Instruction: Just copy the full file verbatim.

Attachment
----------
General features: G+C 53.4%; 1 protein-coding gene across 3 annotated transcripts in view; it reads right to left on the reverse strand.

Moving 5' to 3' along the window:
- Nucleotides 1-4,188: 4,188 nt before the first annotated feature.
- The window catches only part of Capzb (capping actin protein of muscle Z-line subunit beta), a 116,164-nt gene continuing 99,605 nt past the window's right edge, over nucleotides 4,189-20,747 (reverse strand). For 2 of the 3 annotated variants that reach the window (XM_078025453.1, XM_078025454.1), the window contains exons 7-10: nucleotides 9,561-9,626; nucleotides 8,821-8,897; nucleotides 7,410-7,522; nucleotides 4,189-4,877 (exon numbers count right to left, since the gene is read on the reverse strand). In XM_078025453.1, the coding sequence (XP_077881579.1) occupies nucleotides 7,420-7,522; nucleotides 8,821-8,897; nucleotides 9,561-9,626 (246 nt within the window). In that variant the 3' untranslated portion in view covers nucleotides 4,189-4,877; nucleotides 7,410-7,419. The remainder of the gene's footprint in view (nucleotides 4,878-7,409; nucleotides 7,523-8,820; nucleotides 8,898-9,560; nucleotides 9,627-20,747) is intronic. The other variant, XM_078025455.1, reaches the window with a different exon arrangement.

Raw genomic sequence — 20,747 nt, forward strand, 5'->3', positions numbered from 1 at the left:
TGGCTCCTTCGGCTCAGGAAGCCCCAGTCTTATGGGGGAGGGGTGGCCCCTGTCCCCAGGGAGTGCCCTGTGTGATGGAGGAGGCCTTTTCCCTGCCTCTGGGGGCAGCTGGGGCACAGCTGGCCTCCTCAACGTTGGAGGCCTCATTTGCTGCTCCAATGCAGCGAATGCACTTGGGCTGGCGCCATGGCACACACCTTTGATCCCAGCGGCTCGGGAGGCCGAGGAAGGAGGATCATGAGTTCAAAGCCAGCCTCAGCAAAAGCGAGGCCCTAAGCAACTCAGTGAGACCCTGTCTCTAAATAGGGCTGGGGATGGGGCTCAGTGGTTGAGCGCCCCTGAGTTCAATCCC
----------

General features: G+C 53.4%; 1 protein-coding gene across 3 annotated transcripts in view; it reads right to left on the reverse strand.

Moving 5' to 3' along the window:
- Nucleotides 1-4,188: 4,188 nt before the first annotated feature.
- The window catches only part of Capzb (capping actin protein of muscle Z-line subunit beta), a 116,164-nt gene continuing 99,605 nt past the window's right edge, over nucleotides 4,189-20,747 (reverse strand). For 2 of the 3 annotated variants that reach the window (XM_078025453.1, XM_078025454.1), the window contains exons 7-10: nucleotides 9,561-9,626; nucleotides 8,821-8,897; nucleotides 7,410-7,522; nucleotides 4,189-4,877 (exon numbers count right to left, since the gene is read on the reverse strand). In XM_078025453.1, the coding sequence (XP_077881579.1) occupies nucleotides 7,420-7,522; nucleotides 8,821-8,897; nucleotides 9,561-9,626 (246 nt within the window). In that variant the 3' untranslated portion in view covers nucleotides 4,189-4,877; nucleotides 7,410-7,419. The remainder of the gene's footprint in view (nucleotides 4,878-7,409; nucleotides 7,523-8,820; nucleotides 8,898-9,560; nucleotides 9,627-20,747) is intronic. The other variant, XM_078025455.1, reaches the window with a different exon arrangement.

Raw genomic sequence — 20,747 nt, forward strand, 5'->3', positions numbered from 1 at the left:
TGGCTCCTTCGGCTCAGGAAGCCCCAGTCTTATGGGGGAGGGGTGGCCCCTGTCCCCAGGGAGTGCCCTGTGTGATGGAGGAGGCCTTTTCCCTGCCTCTGGGGGCAGCTGGGGCACAGCTGGCCTCCTCAACGTTGGAGGCCTCATTTGCTGCTCCAATGCAGCGAATGCACTTGGGCTGGCGCCATGGCACACACCTTTGATCCCAGCGGCTCGGGAGGCCGAGGAAGGAGGATCATGAGTTCAAAGCCAGCCTCAGCAAAAGCGAGGCCCTAAGCAACTCAGTGAGACCCTGTCTCTAAATAGGGCTGGGGATGGGGCTCAGTGGTTGAGCGCCCCTGAGTTCAATCCC